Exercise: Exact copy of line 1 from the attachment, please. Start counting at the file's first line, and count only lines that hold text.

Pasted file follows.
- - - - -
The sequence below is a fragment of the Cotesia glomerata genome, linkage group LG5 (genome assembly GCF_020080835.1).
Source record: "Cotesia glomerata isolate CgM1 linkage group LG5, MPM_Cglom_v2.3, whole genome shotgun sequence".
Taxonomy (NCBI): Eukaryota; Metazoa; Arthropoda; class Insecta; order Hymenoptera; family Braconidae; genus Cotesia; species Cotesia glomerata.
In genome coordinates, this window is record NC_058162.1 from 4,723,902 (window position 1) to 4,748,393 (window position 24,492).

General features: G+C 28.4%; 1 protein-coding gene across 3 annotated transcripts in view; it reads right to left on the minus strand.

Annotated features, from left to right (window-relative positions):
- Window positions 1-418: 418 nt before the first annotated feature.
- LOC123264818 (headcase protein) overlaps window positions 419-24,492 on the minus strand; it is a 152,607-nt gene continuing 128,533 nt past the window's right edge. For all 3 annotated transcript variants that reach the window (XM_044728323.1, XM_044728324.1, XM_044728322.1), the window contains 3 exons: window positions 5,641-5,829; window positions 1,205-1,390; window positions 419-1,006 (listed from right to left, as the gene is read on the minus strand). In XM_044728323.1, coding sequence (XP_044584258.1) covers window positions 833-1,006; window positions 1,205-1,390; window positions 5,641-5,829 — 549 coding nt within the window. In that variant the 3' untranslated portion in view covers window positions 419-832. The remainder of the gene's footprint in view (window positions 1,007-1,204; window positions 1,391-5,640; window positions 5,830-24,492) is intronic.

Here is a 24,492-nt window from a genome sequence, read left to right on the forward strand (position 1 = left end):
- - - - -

The sequence below is a fragment of the Cotesia glomerata genome, linkage group LG5 (genome assembly GCF_020080835.1).